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Ogg Vorbis, the Xiph foundation, and a licensing change. Some readers have suggested that our coverage of Ogg Vorbis could be improved... given the announcements from the project this week, this seems like a good time to catch up. So here goes...
Those who are curious about the origin of the name can check out this page, which describes it in detail. "Ogg," as it turns out, comes from the classic Netrek multiplayer space war game (once the cause of much lost time on your editor's part); it signifies a suicide attack - though, in this context, it has been reinterpreted slightly. "Vorbis" comes from a science fiction novel. And the logo:
The 'Thor-and-the-Snake' logo is drawn somewhat from Norse mythology; the real symbolism is the sine-curve shape of the snake. Thor is hefting Mjollnir about to compress the periodic signal Jörmungandr... See, it all makes sense.
Ogg Vorbis has the potential to have an impact far beyond the free software community. The MP3 patent is a problem for just about anybody (or any company) working with audio. Solid-state audio players, game consoles, desktop software, and more are all affected. A clearly free alternative with better performance characteristics will be appealing in many applications.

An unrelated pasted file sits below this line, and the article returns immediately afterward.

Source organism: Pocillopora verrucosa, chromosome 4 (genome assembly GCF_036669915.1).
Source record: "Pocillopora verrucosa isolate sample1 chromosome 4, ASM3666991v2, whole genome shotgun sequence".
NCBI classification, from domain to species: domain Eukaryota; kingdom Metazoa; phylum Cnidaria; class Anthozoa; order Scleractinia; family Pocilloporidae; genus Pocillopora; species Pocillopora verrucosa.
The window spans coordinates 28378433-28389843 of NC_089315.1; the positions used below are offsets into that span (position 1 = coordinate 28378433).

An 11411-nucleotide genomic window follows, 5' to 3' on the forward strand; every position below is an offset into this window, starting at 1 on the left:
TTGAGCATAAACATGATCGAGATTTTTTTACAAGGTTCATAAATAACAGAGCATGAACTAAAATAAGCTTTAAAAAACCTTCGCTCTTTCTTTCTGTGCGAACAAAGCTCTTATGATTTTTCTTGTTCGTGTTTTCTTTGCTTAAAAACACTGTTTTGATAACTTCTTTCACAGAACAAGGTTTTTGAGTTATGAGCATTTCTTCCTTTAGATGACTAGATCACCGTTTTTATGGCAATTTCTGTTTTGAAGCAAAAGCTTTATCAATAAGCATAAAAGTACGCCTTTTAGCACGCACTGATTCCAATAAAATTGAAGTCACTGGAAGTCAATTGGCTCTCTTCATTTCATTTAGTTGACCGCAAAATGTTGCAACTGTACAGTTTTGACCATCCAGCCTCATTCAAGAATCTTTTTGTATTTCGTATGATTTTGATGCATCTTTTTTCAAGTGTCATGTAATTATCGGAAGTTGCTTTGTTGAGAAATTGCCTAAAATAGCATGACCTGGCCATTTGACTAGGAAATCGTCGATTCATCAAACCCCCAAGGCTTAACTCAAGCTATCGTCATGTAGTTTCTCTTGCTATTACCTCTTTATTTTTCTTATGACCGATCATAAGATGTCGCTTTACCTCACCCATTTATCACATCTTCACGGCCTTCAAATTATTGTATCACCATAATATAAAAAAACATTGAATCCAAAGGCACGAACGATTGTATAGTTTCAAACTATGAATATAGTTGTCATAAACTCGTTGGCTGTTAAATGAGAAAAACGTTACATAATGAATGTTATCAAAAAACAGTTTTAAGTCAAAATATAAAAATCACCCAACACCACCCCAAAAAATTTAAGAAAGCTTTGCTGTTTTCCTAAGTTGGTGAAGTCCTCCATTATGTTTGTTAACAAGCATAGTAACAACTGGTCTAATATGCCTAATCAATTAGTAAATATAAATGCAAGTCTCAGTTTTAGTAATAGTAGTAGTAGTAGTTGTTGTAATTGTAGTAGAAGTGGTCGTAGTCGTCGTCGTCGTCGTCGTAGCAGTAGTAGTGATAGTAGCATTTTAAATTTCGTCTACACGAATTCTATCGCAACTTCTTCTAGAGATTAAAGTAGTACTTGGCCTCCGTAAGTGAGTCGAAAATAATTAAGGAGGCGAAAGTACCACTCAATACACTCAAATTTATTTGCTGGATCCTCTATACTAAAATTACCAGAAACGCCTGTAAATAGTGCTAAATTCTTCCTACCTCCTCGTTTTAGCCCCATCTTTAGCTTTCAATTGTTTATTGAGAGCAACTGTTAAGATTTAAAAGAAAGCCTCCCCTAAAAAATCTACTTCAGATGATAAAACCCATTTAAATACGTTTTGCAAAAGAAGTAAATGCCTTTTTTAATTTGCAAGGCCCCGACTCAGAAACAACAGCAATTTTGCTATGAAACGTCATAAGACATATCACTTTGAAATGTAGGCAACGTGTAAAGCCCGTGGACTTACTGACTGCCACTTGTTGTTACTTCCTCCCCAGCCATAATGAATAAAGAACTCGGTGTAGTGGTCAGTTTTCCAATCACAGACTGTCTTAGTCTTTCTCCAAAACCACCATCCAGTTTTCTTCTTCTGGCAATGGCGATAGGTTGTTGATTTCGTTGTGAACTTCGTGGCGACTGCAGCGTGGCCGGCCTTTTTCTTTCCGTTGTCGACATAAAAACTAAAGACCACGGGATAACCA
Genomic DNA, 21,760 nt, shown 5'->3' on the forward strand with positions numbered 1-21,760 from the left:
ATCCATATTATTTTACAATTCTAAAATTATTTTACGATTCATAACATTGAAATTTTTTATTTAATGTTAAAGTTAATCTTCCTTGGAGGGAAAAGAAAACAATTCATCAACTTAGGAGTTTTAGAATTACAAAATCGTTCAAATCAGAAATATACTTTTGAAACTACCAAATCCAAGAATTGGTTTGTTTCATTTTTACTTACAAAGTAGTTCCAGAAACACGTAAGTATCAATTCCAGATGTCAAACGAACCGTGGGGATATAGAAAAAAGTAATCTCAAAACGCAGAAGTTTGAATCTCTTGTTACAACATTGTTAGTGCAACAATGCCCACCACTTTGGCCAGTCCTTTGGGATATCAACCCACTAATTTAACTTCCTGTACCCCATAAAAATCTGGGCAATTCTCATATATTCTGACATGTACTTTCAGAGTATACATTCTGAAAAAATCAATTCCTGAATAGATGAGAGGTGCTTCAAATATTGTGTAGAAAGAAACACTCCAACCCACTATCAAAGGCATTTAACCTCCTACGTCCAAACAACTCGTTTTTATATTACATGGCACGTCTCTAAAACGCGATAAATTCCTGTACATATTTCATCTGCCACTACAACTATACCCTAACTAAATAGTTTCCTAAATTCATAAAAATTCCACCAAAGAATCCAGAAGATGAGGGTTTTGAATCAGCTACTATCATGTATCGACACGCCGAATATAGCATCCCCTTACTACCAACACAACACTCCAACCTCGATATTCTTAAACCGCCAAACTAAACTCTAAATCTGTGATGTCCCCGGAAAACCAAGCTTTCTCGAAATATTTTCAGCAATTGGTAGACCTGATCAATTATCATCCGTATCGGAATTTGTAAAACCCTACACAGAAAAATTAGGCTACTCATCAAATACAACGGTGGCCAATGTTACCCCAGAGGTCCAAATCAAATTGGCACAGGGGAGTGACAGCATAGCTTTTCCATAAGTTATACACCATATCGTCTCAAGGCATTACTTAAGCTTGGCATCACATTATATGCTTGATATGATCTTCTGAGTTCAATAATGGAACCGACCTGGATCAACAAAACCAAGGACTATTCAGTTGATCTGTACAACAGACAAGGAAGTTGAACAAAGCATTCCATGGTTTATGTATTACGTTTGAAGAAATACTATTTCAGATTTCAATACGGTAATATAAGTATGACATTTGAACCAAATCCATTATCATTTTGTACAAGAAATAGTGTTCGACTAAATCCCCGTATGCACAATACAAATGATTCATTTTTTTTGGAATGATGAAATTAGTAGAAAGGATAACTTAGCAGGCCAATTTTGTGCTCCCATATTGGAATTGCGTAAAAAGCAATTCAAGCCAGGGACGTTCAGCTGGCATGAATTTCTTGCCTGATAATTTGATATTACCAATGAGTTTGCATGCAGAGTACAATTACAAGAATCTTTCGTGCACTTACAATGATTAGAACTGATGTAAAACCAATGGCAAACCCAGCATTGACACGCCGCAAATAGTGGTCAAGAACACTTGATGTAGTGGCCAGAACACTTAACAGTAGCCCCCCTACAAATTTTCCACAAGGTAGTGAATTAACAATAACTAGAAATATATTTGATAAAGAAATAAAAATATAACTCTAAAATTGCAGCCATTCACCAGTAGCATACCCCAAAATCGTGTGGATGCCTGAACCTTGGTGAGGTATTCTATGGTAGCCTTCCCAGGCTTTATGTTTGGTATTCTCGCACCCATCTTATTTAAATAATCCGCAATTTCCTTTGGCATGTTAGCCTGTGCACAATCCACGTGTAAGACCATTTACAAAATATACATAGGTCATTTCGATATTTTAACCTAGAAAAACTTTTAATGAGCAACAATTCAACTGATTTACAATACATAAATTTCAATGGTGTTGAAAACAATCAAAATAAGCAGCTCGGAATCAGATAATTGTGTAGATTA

To help Ogg Vorbis achieve world domination in its niche, its developers threw in a couple of important announcements along with the beta 4 library release. They are:
Ordinarily, if someone decides not to use a copylefted program because the license doesn't please him, that's his loss not ours. But if he rejects the Ogg/Vorbis code because of the license, and uses MP3 instead, then the problem rebounds on us--because his continued use of MP3 may help MP3 to become and stay entrenched.
In other words, Ogg Vorbis, despite its attractive features, has an uphill battle ahead of it. Some flexibility in licensing is, in this case, warranted; it may be the deciding factor which establishes a free audio (and, eventually, video) encoding standard. We wish them luck.
Copyright law and business models. The February 24 issue of The Economist has a leading editorial on the Napster case. Therein, it is written:
But the Napster case is not just, or even mainly, about piracy. It is about business models. The industry wants to stick to its old one - selling expensive compact discs - and to protect it. But Napster's success shows that there is a lot of appetite for a new model. The old model is legal, but the new one is not, since the industry refuses to endorse it.
Unfortunately, the Economist's business model states that this article is "premium content," available only to subscribers.
Very little coverage of the current intellectual property disputes have pointed out this basic fact - piracy is not the issue. It is, instead, a dishonest smokescreen put up by those who feel that a lucrative business is threatened by new technologies. This despite the fact that, usually, those businesses do better than ever after new technologies become established.